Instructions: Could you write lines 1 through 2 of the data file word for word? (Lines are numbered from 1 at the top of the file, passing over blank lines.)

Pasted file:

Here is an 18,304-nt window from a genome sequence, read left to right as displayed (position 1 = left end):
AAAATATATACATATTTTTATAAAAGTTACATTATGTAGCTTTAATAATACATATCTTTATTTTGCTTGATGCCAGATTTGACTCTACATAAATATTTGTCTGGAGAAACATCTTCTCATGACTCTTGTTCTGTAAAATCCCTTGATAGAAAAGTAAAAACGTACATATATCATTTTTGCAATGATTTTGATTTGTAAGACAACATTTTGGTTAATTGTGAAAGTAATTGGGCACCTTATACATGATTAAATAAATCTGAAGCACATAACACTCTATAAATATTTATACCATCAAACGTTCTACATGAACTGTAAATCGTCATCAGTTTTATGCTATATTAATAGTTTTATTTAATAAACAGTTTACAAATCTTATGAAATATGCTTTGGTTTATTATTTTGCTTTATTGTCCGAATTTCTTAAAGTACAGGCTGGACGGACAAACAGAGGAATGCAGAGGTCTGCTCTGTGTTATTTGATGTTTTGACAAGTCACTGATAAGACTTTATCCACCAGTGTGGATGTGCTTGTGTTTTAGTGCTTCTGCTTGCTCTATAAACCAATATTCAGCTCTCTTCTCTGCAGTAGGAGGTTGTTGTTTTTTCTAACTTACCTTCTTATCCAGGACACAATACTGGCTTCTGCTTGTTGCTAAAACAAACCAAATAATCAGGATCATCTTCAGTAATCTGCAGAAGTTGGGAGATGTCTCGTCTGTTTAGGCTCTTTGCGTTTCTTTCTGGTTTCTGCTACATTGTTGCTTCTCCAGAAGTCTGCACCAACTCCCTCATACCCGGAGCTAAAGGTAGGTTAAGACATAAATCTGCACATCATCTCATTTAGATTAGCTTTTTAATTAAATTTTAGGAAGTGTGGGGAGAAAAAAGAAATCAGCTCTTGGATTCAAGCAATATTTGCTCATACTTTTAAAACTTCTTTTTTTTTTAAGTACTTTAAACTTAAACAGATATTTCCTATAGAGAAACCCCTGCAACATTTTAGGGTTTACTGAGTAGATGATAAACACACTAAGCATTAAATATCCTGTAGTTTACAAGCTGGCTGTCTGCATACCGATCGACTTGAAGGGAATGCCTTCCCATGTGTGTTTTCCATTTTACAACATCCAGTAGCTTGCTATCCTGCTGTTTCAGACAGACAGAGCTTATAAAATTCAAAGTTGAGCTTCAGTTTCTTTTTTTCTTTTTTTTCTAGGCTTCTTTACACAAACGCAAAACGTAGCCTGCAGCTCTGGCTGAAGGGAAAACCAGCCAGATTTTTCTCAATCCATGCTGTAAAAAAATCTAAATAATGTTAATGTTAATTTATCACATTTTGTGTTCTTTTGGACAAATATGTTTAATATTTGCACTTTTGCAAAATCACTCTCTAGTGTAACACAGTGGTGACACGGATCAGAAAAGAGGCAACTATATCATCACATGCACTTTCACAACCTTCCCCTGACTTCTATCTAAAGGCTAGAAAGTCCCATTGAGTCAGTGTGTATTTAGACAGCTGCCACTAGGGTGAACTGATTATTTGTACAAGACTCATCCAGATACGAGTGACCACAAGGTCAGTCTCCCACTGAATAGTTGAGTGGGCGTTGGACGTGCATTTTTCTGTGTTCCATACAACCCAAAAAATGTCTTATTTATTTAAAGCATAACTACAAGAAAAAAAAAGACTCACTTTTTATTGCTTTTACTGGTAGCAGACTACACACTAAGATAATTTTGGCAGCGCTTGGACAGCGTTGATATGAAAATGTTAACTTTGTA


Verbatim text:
Here is an 18,304-nt window from a genome sequence, read left to right as displayed (position 1 = left end):
AAAATATATACATATTTTTATAAAAGTTACATTATGTAGCTTTAATAATACATATCTTTATTTTGCTTGATGCCAGATTTGACTCTACATAAATATTTGTCTGGAGAAACATCTTCTCATGACTCTTGTTCTGTAAAATCCCTTGATAGAAAAGTAAAAACGTACATATATCATTTTTGCAATGATTTTGATTTGTAAGACAACATTTTGGTTAATTGTGAAAGTAATTGGGCACCTTATACATGATTAAATAAATCTGAAGCACATAACACTCTATAAATATTTATACCATCAAACGTTCTACATGAACTGTAAATCGTCATCAGTTTTATGCTATATTAATAGTTTTATTTAATAAACAGTTTACAAATCTTATGAAATATGCTTTGGTTTATTATTTTGCTTTATTGTCCGAATTTCTTAAAGTACAGGCTGGACGGACAAACAGAGGAATGCAGAGGTCTGCTCTGTGTTATTTGATGTTTTGACAAGTCACTGATAAGACTTTATCCACCAGTGTGGATGTGCTTGTGTTTTAGTGCTTCTGCTTGCTCTATAAACCAATATTCAGCTCTCTTCTCTGCAGTAGGAGGTTGTTGTTTTTTCTAACTTACCTTCTTATCCAGGACACAATACTGGCTTCTGCTTGTTGCTAAAACAAACCAAATAATCAGGATCATCTTCAGTAATCTGCAGAAGTTGGGAGATGTCTCGTCTGTTTAGGCTCTTTGCGTTTCTTTCTGGTTTCTGCTACATTGTTGCTTCTCCAGAAGTCTGCACCAACTCCCTCATACCCGGAGCTAAAGGTAGGTTAAGACATAAATCTGCACATCATCTCATTTAGATTAGCTTTTTAATTAAATTTTAGGAAGTGTGGGGAGAAAAAAGAAATCAGCTCTTGGATTCAAGCAATATTTGCTCATACTTTTAAAACTTCTTTTTTTTTTAAGTACTTTAAACTTAAACAGATATTTCCTATAGAGAAACCCCTGCAACATTTTAGGGTTTACTGAGTAGATGATAAACACACTAAGCATTAAATATCCTGTAGTTTACAAGCTGGCTGTCTGCATACCGATCGACTTGAAGGGAATGCCTTCCCATGTGTGTTTTCCATTTTACAACATCCAGTAGCTTGCTATCCTGCTGTTTCAGACAGACAGAGCTTATAAAATTCAAAGTTGAGCTTCAGTTTCTTTTTTTCTTTTTTTTCTAGGCTTCTTTACACAAACGCAAAACGTAGCCTGCAGCTCTGGCTGAAGGGAAAACCAGCCAGATTTTTCTCAATCCATGCTGTAAAAAAATCTAAATAATGTTAATGTTAATTTATCACATTTTGTGTTCTTTTGGACAAATATGTTTAATATTTGCACTTTTGCAAAATCACTCTCTAGTGTAACACAGTGGTGACACGGATCAGAAAAGAGGCAACTATATCATCACATGCACTTTCACAACCTTCCCCTGACTTCTATCTAAAGGCTAGAAAGTCCCATTGAGTCAGTGTGTATTTAGACAGCTGCCACTAGGGTGAACTGATTATTTGTACAAGACTCATCCAGATACGAGTGACCACAAGGTCAGTCTCCCACTGAATAGTTGAGTGGGCGTTGGACGTGCATTTTTCTGTGTTCCATACAACCCAAAAAATGTCTTATTTATTTAAAGCATAACTACAAGAAAAAAAAAGACTCACTTTTTATTGCTTTTACTGGTAGCAGACTACACACTAAGATAATTTTGGCAGCGCTTGGACAGCGTTGATATGAAAATGTTAACTTTGTA